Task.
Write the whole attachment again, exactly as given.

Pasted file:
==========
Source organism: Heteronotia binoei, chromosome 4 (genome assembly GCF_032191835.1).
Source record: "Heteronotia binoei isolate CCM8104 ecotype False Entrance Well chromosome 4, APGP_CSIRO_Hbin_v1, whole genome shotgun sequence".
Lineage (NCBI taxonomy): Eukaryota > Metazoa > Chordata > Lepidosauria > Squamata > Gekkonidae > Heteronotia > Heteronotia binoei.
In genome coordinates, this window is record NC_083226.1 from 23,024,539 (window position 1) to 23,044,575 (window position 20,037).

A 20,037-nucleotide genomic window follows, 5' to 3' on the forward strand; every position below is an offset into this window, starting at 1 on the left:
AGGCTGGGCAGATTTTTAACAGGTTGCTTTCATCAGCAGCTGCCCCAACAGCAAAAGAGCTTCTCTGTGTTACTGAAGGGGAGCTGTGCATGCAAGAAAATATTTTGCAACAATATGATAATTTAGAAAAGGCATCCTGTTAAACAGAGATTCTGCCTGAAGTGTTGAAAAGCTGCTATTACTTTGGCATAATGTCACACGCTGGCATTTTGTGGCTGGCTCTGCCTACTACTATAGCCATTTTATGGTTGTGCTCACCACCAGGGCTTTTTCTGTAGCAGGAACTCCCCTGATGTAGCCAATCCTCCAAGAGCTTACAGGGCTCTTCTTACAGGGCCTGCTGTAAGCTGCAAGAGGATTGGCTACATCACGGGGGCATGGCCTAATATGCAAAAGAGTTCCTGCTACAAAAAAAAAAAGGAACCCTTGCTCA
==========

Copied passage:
Source organism: Heteronotia binoei, chromosome 4 (genome assembly GCF_032191835.1).
Source record: "Heteronotia binoei isolate CCM8104 ecotype False Entrance Well chromosome 4, APGP_CSIRO_Hbin_v1, whole genome shotgun sequence".
Lineage (NCBI taxonomy): Eukaryota > Metazoa > Chordata > Lepidosauria > Squamata > Gekkonidae > Heteronotia > Heteronotia binoei.
In genome coordinates, this window is record NC_083226.1 from 23,024,539 (window position 1) to 23,044,575 (window position 20,037).

A 20,037-nucleotide genomic window follows, 5' to 3' on the forward strand; every position below is an offset into this window, starting at 1 on the left:
AGGCTGGGCAGATTTTTAACAGGTTGCTTTCATCAGCAGCTGCCCCAACAGCAAAAGAGCTTCTCTGTGTTACTGAAGGGGAGCTGTGCATGCAAGAAAATATTTTGCAACAATATGATAATTTAGAAAAGGCATCCTGTTAAACAGAGATTCTGCCTGAAGTGTTGAAAAGCTGCTATTACTTTGGCATAATGTCACACGCTGGCATTTTGTGGCTGGCTCTGCCTACTACTATAGCCATTTTATGGTTGTGCTCACCACCAGGGCTTTTTCTGTAGCAGGAACTCCCCTGATGTAGCCAATCCTCCAAGAGCTTACAGGGCTCTTCTTACAGGGCCTGCTGTAAGCTGCAAGAGGATTGGCTACATCACGGGGGCATGGCCTAATATGCAAAAGAGTTCCTGCTACAAAAAAAAAAAGGAACCCTTGCTCA